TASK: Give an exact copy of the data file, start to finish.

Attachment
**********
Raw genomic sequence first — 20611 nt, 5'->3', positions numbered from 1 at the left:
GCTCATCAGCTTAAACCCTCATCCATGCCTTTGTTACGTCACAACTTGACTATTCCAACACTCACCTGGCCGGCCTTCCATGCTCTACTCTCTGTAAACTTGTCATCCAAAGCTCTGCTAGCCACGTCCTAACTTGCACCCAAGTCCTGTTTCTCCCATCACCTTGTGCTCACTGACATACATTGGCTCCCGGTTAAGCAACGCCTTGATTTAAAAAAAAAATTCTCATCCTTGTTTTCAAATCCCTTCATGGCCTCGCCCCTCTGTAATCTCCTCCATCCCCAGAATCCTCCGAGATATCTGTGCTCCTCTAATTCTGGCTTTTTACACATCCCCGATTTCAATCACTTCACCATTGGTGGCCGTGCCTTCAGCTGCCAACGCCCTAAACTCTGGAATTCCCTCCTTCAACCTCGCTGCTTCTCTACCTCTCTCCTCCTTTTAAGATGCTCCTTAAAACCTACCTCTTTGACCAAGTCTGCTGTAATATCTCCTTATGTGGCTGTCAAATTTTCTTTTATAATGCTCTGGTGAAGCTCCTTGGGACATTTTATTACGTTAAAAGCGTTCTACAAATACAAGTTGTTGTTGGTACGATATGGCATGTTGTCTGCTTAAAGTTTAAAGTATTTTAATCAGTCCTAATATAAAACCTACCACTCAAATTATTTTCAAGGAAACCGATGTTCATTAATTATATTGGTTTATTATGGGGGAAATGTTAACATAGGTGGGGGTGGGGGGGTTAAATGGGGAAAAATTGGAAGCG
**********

Raw genomic sequence first — 20611 nt, 5'->3', positions numbered from 1 at the left:
GCTCATCAGCTTAAACCCTCATCCATGCCTTTGTTACGTCACAACTTGACTATTCCAACACTCACCTGGCCGGCCTTCCATGCTCTACTCTCTGTAAACTTGTCATCCAAAGCTCTGCTAGCCACGTCCTAACTTGCACCCAAGTCCTGTTTCTCCCATCACCTTGTGCTCACTGACATACATTGGCTCCCGGTTAAGCAACGCCTTGATTTAAAAAAAAAATTCTCATCCTTGTTTTCAAATCCCTTCATGGCCTCGCCCCTCTGTAATCTCCTCCATCCCCAGAATCCTCCGAGATATCTGTGCTCCTCTAATTCTGGCTTTTTACACATCCCCGATTTCAATCACTTCACCATTGGTGGCCGTGCCTTCAGCTGCCAACGCCCTAAACTCTGGAATTCCCTCCTTCAACCTCGCTGCTTCTCTACCTCTCTCCTCCTTTTAAGATGCTCCTTAAAACCTACCTCTTTGACCAAGTCTGCTGTAATATCTCCTTATGTGGCTGTCAAATTTTCTTTTATAATGCTCTGGTGAAGCTCCTTGGGACATTTTATTACGTTAAAAGCGTTCTACAAATACAAGTTGTTGTTGGTACGATATGGCATGTTGTCTGCTTAAAGTTTAAAGTATTTTAATCAGTCCTAATATAAAACCTACCACTCAAATTATTTTCAAGGAAACCGATGTTCATTAATTATATTGGTTTATTATGGGGGAAATGTTAACATAGGTGGGGGTGGGGGGGTTAAATGGGGAAAAATTGGAAGCG